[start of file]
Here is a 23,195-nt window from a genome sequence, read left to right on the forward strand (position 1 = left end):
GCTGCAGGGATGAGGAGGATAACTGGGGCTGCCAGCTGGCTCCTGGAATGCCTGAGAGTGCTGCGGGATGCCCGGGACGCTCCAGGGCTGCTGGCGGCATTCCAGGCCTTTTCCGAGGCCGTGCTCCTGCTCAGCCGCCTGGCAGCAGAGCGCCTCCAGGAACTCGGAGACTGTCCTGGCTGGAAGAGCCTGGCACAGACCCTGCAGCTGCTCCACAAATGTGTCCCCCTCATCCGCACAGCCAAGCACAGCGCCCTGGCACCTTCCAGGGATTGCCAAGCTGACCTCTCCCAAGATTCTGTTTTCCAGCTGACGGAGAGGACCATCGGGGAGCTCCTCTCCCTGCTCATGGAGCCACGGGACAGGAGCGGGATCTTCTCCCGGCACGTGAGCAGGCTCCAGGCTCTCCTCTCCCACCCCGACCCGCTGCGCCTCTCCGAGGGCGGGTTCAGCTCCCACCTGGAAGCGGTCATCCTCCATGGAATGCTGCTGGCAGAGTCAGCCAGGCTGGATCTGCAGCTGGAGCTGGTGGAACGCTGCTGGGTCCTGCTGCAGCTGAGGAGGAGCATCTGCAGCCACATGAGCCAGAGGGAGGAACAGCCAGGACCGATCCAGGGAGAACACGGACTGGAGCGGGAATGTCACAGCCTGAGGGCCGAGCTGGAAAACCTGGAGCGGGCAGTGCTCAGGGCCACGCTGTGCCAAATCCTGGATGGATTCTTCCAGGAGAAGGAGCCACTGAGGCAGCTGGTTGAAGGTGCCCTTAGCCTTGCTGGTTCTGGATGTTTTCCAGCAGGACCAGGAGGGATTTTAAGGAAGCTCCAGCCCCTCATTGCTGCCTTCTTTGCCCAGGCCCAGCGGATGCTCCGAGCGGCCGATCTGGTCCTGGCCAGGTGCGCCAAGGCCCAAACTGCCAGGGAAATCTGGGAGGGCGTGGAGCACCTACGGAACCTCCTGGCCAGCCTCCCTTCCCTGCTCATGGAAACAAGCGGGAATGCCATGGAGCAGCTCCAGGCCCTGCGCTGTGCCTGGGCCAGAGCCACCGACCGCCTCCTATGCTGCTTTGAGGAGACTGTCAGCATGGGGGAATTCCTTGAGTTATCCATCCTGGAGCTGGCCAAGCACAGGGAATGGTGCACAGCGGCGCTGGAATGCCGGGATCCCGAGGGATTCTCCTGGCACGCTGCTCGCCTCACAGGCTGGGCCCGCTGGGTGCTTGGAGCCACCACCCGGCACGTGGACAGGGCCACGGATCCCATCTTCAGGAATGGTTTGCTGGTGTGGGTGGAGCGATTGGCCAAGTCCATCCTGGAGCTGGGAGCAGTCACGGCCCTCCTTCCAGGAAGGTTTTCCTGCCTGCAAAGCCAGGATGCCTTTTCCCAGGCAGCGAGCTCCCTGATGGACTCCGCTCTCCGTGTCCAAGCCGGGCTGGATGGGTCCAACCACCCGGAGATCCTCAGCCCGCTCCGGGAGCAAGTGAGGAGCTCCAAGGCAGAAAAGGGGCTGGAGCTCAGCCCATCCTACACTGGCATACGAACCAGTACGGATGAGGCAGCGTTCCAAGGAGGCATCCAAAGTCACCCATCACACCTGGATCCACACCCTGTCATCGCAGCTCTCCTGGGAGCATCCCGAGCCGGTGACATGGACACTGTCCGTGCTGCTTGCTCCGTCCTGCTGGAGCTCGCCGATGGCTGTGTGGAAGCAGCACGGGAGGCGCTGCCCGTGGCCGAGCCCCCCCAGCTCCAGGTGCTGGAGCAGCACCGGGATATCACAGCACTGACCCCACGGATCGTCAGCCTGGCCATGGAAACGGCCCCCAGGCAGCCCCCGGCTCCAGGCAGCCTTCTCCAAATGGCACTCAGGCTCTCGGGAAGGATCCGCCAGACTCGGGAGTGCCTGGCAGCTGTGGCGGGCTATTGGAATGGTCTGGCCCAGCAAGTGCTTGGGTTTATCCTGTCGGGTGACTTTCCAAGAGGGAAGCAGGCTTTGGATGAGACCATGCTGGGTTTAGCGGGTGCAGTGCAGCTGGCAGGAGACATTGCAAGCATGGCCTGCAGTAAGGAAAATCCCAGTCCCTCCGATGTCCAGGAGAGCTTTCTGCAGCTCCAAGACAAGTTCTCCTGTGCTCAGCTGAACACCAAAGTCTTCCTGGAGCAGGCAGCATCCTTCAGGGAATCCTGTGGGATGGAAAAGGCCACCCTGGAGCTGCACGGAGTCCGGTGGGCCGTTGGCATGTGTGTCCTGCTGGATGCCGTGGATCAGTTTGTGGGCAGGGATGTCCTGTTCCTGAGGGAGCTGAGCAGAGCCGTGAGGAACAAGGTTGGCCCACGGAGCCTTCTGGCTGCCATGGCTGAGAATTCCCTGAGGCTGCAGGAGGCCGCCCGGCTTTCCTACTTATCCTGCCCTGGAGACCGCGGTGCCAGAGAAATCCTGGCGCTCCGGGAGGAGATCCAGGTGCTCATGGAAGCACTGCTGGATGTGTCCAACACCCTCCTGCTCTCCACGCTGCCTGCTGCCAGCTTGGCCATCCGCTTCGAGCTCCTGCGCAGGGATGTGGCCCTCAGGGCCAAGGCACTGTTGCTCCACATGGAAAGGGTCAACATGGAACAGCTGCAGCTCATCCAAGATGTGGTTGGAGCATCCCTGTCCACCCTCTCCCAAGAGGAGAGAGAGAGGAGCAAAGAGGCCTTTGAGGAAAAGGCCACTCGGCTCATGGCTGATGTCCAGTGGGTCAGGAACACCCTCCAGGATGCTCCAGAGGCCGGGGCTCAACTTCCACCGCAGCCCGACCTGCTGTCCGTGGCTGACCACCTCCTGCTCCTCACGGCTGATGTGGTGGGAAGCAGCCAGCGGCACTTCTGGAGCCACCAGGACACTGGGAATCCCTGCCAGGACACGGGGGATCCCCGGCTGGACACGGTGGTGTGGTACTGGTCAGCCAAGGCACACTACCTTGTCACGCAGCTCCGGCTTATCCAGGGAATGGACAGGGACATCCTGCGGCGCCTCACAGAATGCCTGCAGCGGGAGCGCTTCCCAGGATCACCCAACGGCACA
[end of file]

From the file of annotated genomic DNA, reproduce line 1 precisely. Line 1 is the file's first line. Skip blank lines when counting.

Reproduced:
Here is a 23,195-nt window from a genome sequence, read left to right on the forward strand (position 1 = left end):